Warm Weather and Water Bugs - Fly fishing in Somerset East
Spring usually announces the start of the swimming season, together with images of long, warm lazy days basking in the sun. It also brings life-giving rain and the opening of many trout waters. As the days become hotter and Mother earth warms up to the idea of summer, so too does the aquatic life in our fly fishing waters.
The insect menu for trout strongly features the Order Coleoptera, water beetles, diving beetles, whirligigs and the Order Hemiptera; true bugs that include water boatmen and backswimmers. The psyche of the fly fisher man also changes, much like a chameleon, as one now moves from the comfort of your fire place and fly tying
vice, to the window of the great outdoors. So how do we cope with beetle mania to become more successful fly fishermen?
Beetles tend to dart around haphazardly, often tumbling through the water. That is exactly how one should retrieve. By designing an all-purpose beetle pattern, the common thread amongst beetles is not only their movement, but also their colouring. They tend to have common colouring; purple blue as the bulk of their body and a very strong representation of yellow either at the head, tail or on their flanks. Some of these beetles also have well developed legs for swimming. Our attractor fly pattern features all of these characteristics and we have added a tungsten bead at the head of the fly, as well as a variegated marabou tail to accentuate its movement. There are many commercial patterns available that are general imitations of water beetles, such as very small woolly buggers, marabou nymphs, Coch-y-Bundu, Black and Partridge, Corixia, water boatmen, woolly worms and so on. It is all in the retrieve, so the trick is to execute short, sharp controlled jerks, almost like the art lure fishermen do when jigging. These jerks create a bobbing movement that simulates the beetle tumbling, the weight of the tungsten bead darts upwards as you execute your jerky retrieve and then falls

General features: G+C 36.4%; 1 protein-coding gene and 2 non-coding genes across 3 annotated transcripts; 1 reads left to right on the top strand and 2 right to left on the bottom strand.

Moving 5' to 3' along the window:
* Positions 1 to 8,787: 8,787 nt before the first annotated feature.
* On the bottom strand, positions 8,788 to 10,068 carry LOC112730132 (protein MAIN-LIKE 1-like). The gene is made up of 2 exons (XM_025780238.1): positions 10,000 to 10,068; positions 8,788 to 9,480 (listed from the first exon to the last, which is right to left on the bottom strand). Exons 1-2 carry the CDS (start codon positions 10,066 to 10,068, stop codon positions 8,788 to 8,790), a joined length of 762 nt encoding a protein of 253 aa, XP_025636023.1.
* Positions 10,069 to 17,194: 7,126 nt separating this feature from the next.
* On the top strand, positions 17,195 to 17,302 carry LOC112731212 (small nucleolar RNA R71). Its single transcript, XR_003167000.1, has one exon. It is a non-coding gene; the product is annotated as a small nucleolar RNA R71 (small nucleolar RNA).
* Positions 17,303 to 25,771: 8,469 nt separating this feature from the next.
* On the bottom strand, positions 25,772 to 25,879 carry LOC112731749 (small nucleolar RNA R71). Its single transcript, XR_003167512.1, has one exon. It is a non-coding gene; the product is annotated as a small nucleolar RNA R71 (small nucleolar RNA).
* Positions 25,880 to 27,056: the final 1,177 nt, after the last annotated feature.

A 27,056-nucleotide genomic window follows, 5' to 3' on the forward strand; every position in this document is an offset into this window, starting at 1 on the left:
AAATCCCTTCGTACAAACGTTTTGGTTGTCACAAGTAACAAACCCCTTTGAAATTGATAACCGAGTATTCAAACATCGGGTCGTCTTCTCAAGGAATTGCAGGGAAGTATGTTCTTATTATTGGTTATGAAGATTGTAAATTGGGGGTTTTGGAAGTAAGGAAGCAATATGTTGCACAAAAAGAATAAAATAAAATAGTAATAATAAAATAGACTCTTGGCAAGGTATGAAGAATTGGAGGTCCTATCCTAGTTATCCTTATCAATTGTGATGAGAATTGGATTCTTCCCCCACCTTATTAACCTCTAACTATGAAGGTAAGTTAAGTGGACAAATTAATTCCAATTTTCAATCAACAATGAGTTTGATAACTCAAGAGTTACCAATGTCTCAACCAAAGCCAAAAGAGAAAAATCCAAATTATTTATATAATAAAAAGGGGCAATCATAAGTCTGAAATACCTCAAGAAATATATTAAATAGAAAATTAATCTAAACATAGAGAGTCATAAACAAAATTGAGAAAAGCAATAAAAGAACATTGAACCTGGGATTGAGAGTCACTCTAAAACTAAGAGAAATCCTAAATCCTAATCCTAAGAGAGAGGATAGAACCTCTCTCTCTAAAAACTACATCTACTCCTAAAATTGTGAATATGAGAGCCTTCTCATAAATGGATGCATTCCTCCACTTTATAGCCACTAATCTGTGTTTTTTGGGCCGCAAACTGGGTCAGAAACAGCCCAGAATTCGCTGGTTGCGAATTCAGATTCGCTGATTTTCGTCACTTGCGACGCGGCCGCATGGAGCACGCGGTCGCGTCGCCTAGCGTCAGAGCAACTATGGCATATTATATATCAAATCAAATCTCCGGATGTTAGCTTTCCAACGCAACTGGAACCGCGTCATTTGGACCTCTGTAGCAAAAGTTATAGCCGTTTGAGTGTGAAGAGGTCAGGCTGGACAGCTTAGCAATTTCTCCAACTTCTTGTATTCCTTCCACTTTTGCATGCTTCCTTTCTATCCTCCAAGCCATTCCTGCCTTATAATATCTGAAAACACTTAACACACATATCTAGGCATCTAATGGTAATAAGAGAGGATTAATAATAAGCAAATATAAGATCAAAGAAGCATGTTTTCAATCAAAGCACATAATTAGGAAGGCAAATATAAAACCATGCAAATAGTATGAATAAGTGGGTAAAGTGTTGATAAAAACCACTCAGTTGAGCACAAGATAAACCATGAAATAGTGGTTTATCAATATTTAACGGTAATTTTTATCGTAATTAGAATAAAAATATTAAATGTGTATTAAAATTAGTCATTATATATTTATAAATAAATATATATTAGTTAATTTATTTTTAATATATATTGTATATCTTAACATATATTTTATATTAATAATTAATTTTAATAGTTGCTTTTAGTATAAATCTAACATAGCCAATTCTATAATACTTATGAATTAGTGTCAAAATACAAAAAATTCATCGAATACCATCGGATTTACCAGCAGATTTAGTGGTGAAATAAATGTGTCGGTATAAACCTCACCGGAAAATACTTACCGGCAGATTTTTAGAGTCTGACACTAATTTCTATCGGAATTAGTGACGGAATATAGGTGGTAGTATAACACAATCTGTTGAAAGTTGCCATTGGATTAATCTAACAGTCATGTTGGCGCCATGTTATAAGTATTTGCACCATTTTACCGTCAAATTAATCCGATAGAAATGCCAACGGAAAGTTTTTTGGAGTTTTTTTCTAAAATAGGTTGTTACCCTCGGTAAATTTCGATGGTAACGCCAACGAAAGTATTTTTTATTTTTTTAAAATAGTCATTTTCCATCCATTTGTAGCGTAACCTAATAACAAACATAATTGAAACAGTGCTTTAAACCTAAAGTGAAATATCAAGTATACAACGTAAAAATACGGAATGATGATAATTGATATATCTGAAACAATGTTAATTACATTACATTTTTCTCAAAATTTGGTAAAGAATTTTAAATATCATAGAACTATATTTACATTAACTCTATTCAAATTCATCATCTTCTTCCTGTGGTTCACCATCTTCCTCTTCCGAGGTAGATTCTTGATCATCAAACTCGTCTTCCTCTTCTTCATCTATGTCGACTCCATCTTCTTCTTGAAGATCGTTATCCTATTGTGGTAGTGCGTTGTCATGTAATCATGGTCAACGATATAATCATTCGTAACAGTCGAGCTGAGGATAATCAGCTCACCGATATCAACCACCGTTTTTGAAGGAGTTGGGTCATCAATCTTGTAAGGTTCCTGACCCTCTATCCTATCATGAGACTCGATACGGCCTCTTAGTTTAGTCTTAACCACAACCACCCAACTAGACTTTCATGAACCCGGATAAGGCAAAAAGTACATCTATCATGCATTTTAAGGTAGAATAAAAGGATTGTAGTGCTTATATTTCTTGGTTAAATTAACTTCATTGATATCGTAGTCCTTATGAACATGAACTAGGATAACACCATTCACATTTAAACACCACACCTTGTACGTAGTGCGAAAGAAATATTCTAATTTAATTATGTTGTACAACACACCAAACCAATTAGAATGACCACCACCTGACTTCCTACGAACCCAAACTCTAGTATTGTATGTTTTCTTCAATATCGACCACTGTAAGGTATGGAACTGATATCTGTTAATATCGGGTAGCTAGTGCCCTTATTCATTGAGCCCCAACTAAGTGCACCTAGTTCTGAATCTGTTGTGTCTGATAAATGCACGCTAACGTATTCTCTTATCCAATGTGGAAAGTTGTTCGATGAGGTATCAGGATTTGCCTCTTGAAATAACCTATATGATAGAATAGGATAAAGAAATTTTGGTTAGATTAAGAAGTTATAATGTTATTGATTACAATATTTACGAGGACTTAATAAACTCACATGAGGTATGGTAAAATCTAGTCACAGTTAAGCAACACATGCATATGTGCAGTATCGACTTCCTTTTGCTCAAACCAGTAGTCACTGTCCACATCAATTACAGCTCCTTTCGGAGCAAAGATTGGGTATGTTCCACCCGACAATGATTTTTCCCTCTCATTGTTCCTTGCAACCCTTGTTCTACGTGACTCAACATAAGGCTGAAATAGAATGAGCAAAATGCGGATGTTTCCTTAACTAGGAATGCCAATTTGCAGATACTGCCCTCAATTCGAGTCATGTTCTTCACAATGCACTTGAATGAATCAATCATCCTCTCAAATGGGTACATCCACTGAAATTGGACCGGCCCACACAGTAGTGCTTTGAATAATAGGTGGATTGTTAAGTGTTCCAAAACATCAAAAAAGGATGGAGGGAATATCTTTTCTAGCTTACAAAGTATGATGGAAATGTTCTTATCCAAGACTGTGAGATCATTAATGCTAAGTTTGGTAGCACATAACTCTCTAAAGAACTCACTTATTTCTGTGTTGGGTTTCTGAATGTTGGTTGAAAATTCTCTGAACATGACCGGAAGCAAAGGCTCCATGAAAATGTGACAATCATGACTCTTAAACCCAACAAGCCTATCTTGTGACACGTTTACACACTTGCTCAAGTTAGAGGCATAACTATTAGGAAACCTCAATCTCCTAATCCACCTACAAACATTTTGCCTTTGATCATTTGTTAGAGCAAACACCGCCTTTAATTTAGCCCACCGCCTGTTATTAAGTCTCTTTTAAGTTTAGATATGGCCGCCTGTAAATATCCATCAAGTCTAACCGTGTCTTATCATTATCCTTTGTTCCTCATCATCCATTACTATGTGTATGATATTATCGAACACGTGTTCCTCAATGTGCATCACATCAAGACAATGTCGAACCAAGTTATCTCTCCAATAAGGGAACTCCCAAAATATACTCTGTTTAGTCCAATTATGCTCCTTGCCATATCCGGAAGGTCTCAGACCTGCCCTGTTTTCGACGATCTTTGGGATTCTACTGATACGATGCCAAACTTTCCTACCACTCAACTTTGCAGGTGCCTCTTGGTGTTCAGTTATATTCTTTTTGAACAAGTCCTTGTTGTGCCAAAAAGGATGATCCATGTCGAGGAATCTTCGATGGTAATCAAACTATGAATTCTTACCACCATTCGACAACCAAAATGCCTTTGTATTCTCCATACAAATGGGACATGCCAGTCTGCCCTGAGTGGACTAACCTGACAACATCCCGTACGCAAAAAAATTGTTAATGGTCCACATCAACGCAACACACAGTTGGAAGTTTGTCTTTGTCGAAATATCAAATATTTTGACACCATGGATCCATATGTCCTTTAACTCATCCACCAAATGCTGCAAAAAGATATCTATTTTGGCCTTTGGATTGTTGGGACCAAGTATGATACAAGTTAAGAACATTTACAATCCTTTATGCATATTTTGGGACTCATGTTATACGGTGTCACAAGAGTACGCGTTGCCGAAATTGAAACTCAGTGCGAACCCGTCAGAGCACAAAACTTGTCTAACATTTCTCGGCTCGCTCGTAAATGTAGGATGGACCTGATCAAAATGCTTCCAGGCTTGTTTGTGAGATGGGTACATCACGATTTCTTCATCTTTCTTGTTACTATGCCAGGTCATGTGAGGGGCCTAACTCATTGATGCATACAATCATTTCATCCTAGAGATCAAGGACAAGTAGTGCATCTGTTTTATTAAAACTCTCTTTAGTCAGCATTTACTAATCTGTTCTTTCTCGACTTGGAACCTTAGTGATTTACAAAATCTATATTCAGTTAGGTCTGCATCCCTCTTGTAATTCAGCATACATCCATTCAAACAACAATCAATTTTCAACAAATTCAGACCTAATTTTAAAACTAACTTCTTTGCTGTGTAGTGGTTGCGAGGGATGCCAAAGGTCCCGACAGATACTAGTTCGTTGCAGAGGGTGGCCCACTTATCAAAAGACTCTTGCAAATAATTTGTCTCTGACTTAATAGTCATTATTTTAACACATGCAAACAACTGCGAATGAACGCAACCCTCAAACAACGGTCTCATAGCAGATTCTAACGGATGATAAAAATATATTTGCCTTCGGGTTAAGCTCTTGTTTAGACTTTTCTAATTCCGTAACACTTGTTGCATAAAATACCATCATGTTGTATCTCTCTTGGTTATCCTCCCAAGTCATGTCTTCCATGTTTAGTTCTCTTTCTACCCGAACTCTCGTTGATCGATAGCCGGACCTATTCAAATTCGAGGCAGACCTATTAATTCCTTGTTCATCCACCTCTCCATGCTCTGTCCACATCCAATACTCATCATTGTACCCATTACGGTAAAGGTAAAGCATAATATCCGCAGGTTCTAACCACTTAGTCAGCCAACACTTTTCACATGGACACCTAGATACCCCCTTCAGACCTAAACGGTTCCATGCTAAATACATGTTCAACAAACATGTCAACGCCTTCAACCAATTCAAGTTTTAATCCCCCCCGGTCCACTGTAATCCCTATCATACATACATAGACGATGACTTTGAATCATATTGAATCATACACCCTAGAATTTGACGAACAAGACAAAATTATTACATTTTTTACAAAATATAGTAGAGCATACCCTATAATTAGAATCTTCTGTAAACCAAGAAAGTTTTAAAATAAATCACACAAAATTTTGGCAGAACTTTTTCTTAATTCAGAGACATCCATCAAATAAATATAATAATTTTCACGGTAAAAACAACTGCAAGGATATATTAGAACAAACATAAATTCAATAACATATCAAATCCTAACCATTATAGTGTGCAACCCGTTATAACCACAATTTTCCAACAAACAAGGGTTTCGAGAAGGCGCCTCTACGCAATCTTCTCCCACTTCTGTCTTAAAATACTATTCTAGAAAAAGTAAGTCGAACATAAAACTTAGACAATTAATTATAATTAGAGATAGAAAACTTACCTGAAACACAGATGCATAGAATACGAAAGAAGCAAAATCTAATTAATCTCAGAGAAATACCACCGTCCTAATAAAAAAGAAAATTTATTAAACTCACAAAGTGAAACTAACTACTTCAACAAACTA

down quickly as you release, with the marabou tail waving vigorously. Aquatic beetles tend to hover in and around weed beds, as they offer both food and protection and this is exactly where you should be plying your trade. The added bonus of fishing beetle imitations is that they are found occupying all levels of the water column, so you don’t have to spend hours prospecting to find out what depth the fish are feeding at.
The dynamics of nature seem to be greater during summer, as the temperature range is greater, with cool mornings building up to a sweltering midday and the evenings usually being soothed by a cool breeze. This tends to provide more changes, thus layering the water columns, which is why it’s important that you retrieve your fly through a variety of depths. The fish find the layer in which insects are trapped or moving through, which means that there might not be any visual surface activity, but rather frenetic feeding taking place in the layers below. Often a light breeze will suddenly stir up from nowhere and a successful tactic is to position
yourself facing directly into the wind and then cast your floating line into the wind using a nine to 12 foot leader.
Most anglers have a mental block when casting into the wind. The trick is not to force the cast, as the harder you try the worse it gets. Use your rod to deliver the line into the wind by changing the plane of your cast from horizontal to downwards on the forward cast and upwards on the back cast. Effectively you are presenting the line just above the water in front of you and downwards, where the effects of the wind are minimal, and at 45 degrees upwards behind you. By doing this you use the wind to keep the line up in the air behind you on the back cast and the flex in the rod to punch the line cutting into the wind on the forward cast, without slapping the water in front of you. The secret is to only release the line on the forward cast when the line has forward momentum and is almost fully extended, that way it cuts into the wind.
Daphnia, commonly known as water fleas, drift in clouds between the water columns. Often a good idea is to have a bead head beetle imitation as your point fly and position a Daphnia fly pattern as a dropper about four feet above the point fly. As all of these insects rise and fall thr ough the water columns, using one increases your odds of having a successful day. By presenting your menu into the wind using a floating line, the wind pushes your flies in a natural way straight back to you.
While you take up the slack in your line, to keep in touch with the flies, make sure you are doing a short, sharp jerk at the end of the retrieve to bounce the flies. In other words you are doing an active retrieve, the speed of which is determined by the strength of the wind, with a short, sharp controlled jerk at the end.
The take is usually quite vigorous so it is critical that you are always in touch with your fly, otherwise the take will simply pick up the slack for you and you won’t set the hook. Tight lines!